Volume 42, 1992
Criss-crossing a Philosophical Landscape
Wittgenstein, Anti-Realism and Mathematical Propositions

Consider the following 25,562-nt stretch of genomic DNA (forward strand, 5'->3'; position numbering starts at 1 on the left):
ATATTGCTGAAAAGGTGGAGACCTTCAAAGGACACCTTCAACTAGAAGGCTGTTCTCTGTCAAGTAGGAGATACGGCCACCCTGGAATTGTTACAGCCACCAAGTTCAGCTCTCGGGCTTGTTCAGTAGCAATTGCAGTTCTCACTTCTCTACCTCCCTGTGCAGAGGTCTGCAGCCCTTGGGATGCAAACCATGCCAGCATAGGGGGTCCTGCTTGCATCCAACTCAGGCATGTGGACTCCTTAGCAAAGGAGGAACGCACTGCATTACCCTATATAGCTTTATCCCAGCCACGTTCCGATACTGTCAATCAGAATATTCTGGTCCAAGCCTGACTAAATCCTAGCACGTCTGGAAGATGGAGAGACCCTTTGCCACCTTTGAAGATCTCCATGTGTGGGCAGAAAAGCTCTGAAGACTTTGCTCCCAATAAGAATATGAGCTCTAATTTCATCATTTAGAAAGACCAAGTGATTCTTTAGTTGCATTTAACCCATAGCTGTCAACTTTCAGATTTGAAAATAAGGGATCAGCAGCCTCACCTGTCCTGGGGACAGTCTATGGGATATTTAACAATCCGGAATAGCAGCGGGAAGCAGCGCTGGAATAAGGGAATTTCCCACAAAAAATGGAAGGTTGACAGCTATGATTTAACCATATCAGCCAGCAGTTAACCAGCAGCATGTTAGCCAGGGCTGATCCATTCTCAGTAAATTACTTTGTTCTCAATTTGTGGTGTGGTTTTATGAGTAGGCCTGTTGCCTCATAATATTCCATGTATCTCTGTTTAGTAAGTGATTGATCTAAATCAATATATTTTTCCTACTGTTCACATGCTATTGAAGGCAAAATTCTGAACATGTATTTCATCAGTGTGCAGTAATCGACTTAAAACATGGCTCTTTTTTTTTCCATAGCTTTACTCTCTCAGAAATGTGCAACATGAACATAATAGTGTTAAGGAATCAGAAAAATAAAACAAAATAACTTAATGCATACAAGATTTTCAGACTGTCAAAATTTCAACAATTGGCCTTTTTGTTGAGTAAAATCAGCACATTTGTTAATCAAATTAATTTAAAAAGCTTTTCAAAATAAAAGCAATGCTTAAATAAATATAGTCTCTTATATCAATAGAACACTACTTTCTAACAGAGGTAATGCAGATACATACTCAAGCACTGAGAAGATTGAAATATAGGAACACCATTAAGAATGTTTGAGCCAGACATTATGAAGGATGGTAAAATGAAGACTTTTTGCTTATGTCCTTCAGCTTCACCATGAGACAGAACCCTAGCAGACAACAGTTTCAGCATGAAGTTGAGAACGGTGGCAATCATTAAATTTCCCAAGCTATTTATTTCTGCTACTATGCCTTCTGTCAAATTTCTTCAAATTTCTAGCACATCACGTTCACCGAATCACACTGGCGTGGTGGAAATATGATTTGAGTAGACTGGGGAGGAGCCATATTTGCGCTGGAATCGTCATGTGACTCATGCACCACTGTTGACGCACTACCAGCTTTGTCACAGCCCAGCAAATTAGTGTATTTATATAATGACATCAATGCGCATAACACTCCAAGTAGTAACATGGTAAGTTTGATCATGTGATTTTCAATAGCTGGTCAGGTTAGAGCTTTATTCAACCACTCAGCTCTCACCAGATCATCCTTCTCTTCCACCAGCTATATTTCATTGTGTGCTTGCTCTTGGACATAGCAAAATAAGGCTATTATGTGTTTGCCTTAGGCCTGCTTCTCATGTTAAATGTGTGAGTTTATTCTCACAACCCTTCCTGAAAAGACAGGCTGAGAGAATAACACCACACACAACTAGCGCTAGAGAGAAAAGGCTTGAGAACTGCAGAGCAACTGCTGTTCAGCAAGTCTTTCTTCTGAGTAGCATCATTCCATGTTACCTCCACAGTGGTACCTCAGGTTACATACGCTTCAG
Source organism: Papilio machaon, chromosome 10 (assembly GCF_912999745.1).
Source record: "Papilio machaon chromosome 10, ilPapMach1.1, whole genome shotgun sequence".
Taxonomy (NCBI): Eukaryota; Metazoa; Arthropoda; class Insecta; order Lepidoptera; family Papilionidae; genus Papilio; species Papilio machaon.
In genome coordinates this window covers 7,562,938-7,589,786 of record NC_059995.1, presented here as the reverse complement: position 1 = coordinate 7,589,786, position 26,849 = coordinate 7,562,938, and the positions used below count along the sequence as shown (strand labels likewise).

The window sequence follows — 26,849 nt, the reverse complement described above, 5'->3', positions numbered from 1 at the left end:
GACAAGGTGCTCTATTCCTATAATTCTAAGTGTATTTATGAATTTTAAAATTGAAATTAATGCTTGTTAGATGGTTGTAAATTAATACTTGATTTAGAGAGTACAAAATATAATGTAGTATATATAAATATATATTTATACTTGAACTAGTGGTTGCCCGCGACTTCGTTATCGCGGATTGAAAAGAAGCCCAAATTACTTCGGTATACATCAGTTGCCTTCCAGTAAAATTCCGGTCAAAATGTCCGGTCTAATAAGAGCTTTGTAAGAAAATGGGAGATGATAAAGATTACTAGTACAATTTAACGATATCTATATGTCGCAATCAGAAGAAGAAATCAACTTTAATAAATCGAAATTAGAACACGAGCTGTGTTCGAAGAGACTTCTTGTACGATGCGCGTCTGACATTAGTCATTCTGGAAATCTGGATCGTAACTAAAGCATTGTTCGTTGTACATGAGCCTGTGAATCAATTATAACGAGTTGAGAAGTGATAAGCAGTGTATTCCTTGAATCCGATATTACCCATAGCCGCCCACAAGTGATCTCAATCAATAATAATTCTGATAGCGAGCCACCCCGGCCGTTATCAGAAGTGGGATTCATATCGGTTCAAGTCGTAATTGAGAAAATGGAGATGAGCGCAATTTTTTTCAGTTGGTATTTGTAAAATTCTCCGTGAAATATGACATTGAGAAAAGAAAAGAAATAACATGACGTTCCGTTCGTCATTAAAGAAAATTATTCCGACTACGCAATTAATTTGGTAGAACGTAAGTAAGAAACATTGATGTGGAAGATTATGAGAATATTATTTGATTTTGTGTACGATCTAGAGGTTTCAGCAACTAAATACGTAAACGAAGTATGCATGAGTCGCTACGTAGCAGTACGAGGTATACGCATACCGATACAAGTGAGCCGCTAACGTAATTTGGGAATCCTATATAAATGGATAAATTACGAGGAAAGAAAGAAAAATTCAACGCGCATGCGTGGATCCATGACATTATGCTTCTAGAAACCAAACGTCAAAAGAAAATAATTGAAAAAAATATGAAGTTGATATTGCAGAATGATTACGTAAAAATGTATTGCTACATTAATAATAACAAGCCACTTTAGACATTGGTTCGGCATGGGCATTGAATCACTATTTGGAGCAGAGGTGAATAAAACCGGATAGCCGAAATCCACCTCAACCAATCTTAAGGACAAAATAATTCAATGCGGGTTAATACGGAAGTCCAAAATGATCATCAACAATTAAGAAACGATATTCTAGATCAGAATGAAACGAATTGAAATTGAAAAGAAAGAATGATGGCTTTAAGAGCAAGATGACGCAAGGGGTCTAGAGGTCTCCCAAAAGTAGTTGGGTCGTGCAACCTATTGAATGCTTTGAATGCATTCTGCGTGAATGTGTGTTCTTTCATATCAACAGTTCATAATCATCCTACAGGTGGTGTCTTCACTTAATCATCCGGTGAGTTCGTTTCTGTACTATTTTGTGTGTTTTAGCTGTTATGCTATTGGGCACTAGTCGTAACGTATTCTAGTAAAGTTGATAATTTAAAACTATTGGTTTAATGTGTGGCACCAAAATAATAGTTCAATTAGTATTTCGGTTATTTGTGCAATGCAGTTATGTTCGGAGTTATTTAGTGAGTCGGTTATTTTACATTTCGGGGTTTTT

Wittgenstein is generally supposed to have abandoned in the 1930's a realistic conception of the meaning of mathematical propositions, founded on the idea of tmth-conditions which could in certain cases transcend any possibility of verification, for a realistic one, where the idea of truth-conditions is replaced by that of conditions of justification of assertability. It is argued that for Wittgenstein mathematical propositions, which are, as he says, "grammatical" propositions, have a meaning and a role which differ to a much greater degree from those of ordinary propositions than either platonistic realism or intuitionistic anti-realism would admit, and that is the tendency to assimilate the mathematical proposition to an ordinary descriptive proposition which confers on it an appearance of meaning independent of the possibility of proving it, and not, as Dummett would say, that it is a decision concerning the kind of meaning it has which gives it the status of a proposition describing a determinate objective reality.